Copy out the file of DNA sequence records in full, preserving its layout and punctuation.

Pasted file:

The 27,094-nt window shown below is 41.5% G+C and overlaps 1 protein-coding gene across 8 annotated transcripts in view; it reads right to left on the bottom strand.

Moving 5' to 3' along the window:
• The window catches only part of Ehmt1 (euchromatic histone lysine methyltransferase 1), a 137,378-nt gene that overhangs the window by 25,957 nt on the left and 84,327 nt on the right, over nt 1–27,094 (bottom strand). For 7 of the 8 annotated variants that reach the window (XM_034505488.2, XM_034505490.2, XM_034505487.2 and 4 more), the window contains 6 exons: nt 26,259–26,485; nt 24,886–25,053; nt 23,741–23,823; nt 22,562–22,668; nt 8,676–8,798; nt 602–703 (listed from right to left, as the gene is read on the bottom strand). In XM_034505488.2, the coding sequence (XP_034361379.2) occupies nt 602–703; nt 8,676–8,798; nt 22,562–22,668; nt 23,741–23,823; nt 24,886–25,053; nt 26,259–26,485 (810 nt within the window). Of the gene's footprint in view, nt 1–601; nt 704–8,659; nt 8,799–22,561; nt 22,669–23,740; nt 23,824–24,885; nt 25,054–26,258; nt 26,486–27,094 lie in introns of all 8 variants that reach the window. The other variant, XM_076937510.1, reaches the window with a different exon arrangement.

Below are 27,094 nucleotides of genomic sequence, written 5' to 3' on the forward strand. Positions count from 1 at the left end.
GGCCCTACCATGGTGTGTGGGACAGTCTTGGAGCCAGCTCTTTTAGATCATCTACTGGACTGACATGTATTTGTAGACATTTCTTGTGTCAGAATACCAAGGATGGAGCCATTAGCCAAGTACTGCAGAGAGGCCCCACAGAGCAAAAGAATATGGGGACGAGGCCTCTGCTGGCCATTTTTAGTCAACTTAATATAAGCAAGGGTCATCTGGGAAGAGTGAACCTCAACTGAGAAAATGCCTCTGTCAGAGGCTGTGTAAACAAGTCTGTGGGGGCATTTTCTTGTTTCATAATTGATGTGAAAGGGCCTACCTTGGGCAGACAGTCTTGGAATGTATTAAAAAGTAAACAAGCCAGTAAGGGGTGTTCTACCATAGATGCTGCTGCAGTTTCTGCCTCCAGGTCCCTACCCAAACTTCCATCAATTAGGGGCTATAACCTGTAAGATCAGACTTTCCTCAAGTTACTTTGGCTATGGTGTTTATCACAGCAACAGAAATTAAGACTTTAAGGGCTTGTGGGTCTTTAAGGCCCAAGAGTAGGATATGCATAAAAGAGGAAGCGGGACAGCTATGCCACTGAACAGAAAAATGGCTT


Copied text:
The 27,094-nt window shown below is 41.5% G+C and overlaps 1 protein-coding gene across 8 annotated transcripts in view; it reads right to left on the bottom strand.

Moving 5' to 3' along the window:
• The window catches only part of Ehmt1 (euchromatic histone lysine methyltransferase 1), a 137,378-nt gene that overhangs the window by 25,957 nt on the left and 84,327 nt on the right, over nt 1–27,094 (bottom strand). For 7 of the 8 annotated variants that reach the window (XM_034505488.2, XM_034505490.2, XM_034505487.2 and 4 more), the window contains 6 exons: nt 26,259–26,485; nt 24,886–25,053; nt 23,741–23,823; nt 22,562–22,668; nt 8,676–8,798; nt 602–703 (listed from right to left, as the gene is read on the bottom strand). In XM_034505488.2, the coding sequence (XP_034361379.2) occupies nt 602–703; nt 8,676–8,798; nt 22,562–22,668; nt 23,741–23,823; nt 24,886–25,053; nt 26,259–26,485 (810 nt within the window). Of the gene's footprint in view, nt 1–601; nt 704–8,659; nt 8,799–22,561; nt 22,669–23,740; nt 23,824–24,885; nt 25,054–26,258; nt 26,486–27,094 lie in introns of all 8 variants that reach the window. The other variant, XM_076937510.1, reaches the window with a different exon arrangement.

Below are 27,094 nucleotides of genomic sequence, written 5' to 3' on the forward strand. Positions count from 1 at the left end.
GGCCCTACCATGGTGTGTGGGACAGTCTTGGAGCCAGCTCTTTTAGATCATCTACTGGACTGACATGTATTTGTAGACATTTCTTGTGTCAGAATACCAAGGATGGAGCCATTAGCCAAGTACTGCAGAGAGGCCCCACAGAGCAAAAGAATATGGGGACGAGGCCTCTGCTGGCCATTTTTAGTCAACTTAATATAAGCAAGGGTCATCTGGGAAGAGTGAACCTCAACTGAGAAAATGCCTCTGTCAGAGGCTGTGTAAACAAGTCTGTGGGGGCATTTTCTTGTTTCATAATTGATGTGAAAGGGCCTACCTTGGGCAGACAGTCTTGGAATGTATTAAAAAGTAAACAAGCCAGTAAGGGGTGTTCTACCATAGATGCTGCTGCAGTTTCTGCCTCCAGGTCCCTACCCAAACTTCCATCAATTAGGGGCTATAACCTGTAAGATCAGACTTTCCTCAAGTTACTTTGGCTATGGTGTTTATCACAGCAACAGAAATTAAGACTTTAAGGGCTTGTGGGTCTTTAAGGCCCAAGAGTAGGATATGCATAAAAGAGGAAGCGGGACAGCTATGCCACTGAACAGAAAAATGGCTT